There aren’t many things out here JOTOLR that fall into a category I would call "annoying." And, maybe some think it’s futile or mindless of me to take a stand against massive numbers of birds on an annual basis. Nonetheless, every year, without fail, I do.
Seeing a photo such as this one, strikes terror in my heart! These are Starlings darkening the sky. Yes, I am a dedicated birder. I cultivate wild birds’ attention with never-empty bird baths (made of an old garbage can lid) in the summer, and no cats. ( It’s not that I don’t like cats. I do. In fact, MM and I have had many, but when the last one died a natural death, we never added a cat back, discovering how many birds came to the yard when we hawere cat-less.) But I digress. Let’s have a little frank discussion here. There are three (actually four if I include crows) birds that I consider “invasive.” My objections include their tendencies to overpopulate, their unpleasant, incessant voices, flocking behavior, parasitism, and untidiness. So here we go:
Villain number one is the cowbird, considered by the Audubon Society to be the THE number one “brood parasite” of all the birds in this country. For those who don’t know what that means, the Cowbird lays its eggs in other birds’ nests, and gives the job of raising their brood to the host bird, completely wiping out that bird’s potential brood. The poor Vireo, for example, winds up pouring all its energy into the rapacious hatchlings of the Cowbird and its own nestlings die. Sure, sometimes, the host-bird will gather enough strength to do another nest after the cowbird babies have flown, but that’s also not to say the same thing won’t happen again. Now, who am I to question Nature, right? Well… I do question Nature and sometimes she needs a little help.
Picture all the bird poo left behind (top photo above)! Can’t you just hear the cacophony of their oily, hingey, squeaks and warbles? Think of all the messy nests made from all manner of trash you never knew you had! String, sticks, old paper . Think of the birds you could have had in your yard. Birds that don’t clone massive hoards! Starlings are a non-native species. They were originally imported—legend has it—by a man who wanted to ensure that all the birds mentioned in Shakespeare were here in the U. S. Here are some (mostly unpleasant) facts about starlings from Sialis’s website: http://www.sialis.org/
An estimated 1/3 to 1/2 of returning females nest in the same box or area in consecutive years. That is why it's even more important not to let them nest in the first place.
A starling couple can build a nest in 1-3 days. Both sexes incubate.
• A migrating flock can number 100,000 birds. They roost communally in flocks that may contain as many as a million birds .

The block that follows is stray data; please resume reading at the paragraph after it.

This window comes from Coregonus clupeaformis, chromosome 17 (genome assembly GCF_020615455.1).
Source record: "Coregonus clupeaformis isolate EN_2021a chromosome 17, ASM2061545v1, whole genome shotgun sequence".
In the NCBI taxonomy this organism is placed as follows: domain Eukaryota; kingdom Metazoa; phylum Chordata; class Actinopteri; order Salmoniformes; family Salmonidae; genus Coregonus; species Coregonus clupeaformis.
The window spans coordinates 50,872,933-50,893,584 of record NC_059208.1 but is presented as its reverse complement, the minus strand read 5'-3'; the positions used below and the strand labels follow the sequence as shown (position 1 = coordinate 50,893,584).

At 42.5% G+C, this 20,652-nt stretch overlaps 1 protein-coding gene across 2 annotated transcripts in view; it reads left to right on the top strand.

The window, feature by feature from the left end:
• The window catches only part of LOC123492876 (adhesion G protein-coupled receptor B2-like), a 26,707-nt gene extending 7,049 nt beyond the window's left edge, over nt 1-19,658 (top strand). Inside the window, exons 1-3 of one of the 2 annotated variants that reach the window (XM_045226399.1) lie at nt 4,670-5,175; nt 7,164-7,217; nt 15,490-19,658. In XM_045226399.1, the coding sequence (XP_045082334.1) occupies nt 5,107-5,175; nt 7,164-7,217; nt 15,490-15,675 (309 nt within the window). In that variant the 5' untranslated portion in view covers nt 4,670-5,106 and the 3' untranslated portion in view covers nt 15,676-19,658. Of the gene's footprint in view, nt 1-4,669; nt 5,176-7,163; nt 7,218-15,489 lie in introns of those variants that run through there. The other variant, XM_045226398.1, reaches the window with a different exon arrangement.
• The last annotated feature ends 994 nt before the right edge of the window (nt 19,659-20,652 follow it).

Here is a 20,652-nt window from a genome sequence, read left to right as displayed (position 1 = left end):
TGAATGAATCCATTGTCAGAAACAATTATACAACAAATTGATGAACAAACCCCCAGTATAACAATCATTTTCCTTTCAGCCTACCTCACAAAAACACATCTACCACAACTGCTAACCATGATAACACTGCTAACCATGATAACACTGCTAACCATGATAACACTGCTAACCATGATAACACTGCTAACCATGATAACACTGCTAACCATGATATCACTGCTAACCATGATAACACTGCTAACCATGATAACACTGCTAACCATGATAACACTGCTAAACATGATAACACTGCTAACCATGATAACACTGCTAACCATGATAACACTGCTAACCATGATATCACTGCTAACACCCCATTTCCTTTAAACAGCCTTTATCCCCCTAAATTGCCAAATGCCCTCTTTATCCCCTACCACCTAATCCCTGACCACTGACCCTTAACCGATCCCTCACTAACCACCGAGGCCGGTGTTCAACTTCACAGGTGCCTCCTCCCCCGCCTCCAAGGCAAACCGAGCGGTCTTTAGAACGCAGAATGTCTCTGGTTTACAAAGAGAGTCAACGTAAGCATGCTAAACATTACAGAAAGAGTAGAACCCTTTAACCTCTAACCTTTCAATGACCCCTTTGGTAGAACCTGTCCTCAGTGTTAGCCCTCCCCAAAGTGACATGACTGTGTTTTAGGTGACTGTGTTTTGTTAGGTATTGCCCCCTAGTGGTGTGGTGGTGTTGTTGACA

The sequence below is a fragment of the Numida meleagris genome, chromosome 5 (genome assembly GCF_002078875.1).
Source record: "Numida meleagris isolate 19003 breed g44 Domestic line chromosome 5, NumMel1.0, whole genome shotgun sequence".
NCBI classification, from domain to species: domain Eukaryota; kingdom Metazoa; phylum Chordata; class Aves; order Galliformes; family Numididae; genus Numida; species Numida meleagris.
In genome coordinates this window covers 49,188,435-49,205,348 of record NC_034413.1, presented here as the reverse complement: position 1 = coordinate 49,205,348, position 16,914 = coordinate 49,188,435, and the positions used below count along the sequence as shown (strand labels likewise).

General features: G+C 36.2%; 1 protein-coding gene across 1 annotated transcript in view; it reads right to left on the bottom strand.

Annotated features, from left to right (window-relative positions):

• Each year, starlings cause an estimated $800 million in damages to agricultural crops
• About 15-33% of first broods are parasitized (via egg dumping) by other starlings.
• Starlings have an unusual bill that springs open to grip prey or pry plants apart.
• Starlings only molt once a year (after breeding) but the spots that show up in the winter wear off by the spring, making them look glossy black.
• In Starlings, the length of the intestinal tract actually varies depending on the season. It is shorter in the summertime (when birds are mainly eating protein-rich) insect foods and larger in wintertime when they are mainly eating seeds, which are rich in carbohydrates.
My third pest is...the envelope please…..
The ENGLISH SPARROW or HOUSE SPARROW
This bird is simply obnoxious, and eventually creates huge flocks and runs other birds out of nesting spaces. For example, out here, JOTOLR, we want to cultivate Purple Martins in our garden. They are a wonderful bird which consume tremendous amounts of garden pest insects every year. The Purple Martins are beautiful to watch, too, as they soar to catch bugs mid-air, and eventually, we are able to witness their parenting skills as they teach their young to do the same. They are a delight!
We have a Purple Martin house with “rooms” in it for many Martins who, despite their gregariousness in nesting sites, never gather into large flocks.. But before they can nest, every year, we have to drive the House Sparrows out. A couple of times before the Purple Martins get here, I have to climb the ladder, clean out the Purple Martins’ nest box of the debris of messy nest material put in early in the spring by the unrelenting House Sparrows. Again, they make a most annoying screechy sound and they are pure scavengers, eating whatever they can find, including—as the year progresses, fruits and berries. They’re the birds you see all the time in cities (along with starlings), gobbling up discarded food and trash of one kind or another.
Originally, 100 were introduced into this country in 1850 to kill inchworms on trees! (The original 8 pairs died. Unfortunately, an all-too-successful re-importation was carried out in 1851.) They aren’t fussy about diet. In addition to fruits and berries, they consume huge amounts of grain in agricultural areas where it’s grown. Up to 90% of their diet is in seeds, and they gather in huge noisy flocks.
From my experience, there’s only one tool that can discourage all of these alien invaders. It's called a 'bird swatter." Together, my 16 gauge Browning automatic and I keep the local pest population under control so the desirable birds...have a shot.